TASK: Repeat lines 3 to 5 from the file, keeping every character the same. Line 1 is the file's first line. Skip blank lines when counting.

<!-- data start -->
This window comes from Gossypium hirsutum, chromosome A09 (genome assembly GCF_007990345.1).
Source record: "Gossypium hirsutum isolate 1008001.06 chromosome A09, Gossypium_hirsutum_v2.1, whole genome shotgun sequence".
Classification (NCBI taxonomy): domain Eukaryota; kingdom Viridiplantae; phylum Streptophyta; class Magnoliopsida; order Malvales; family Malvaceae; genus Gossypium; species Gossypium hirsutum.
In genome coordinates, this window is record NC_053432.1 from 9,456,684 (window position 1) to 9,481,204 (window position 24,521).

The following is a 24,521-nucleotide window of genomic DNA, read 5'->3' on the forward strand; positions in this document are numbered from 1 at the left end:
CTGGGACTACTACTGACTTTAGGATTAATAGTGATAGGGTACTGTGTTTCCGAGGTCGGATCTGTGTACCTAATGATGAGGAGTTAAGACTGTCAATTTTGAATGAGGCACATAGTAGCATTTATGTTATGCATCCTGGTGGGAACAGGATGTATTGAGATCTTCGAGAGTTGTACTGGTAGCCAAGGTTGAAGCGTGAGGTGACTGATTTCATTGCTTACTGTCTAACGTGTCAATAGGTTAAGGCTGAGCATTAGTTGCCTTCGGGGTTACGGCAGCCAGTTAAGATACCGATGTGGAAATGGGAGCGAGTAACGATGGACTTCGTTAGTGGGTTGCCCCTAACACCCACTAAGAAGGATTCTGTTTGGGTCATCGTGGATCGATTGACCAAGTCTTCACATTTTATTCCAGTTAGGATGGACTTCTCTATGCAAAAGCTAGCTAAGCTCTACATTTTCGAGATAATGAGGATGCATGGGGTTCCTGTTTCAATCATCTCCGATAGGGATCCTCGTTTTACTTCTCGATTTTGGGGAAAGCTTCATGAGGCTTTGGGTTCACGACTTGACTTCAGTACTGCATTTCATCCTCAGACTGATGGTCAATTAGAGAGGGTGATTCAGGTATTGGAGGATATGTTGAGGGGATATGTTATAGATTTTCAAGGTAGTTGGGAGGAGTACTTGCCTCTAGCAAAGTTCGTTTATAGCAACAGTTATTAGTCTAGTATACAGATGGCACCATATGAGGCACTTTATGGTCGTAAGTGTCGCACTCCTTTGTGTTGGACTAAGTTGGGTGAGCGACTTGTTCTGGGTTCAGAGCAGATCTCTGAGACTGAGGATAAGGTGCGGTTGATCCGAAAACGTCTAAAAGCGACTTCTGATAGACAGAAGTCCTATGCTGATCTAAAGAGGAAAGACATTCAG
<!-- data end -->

Classification (NCBI taxonomy): domain Eukaryota; kingdom Viridiplantae; phylum Streptophyta; class Magnoliopsida; order Malvales; family Malvaceae; genus Gossypium; species Gossypium hirsutum.
In genome coordinates, this window is record NC_053432.1 from 9,456,684 (window position 1) to 9,481,204 (window position 24,521).

The following is a 24,521-nucleotide window of genomic DNA, read 5'->3' on the forward strand; positions in this document are numbered from 1 at the left end: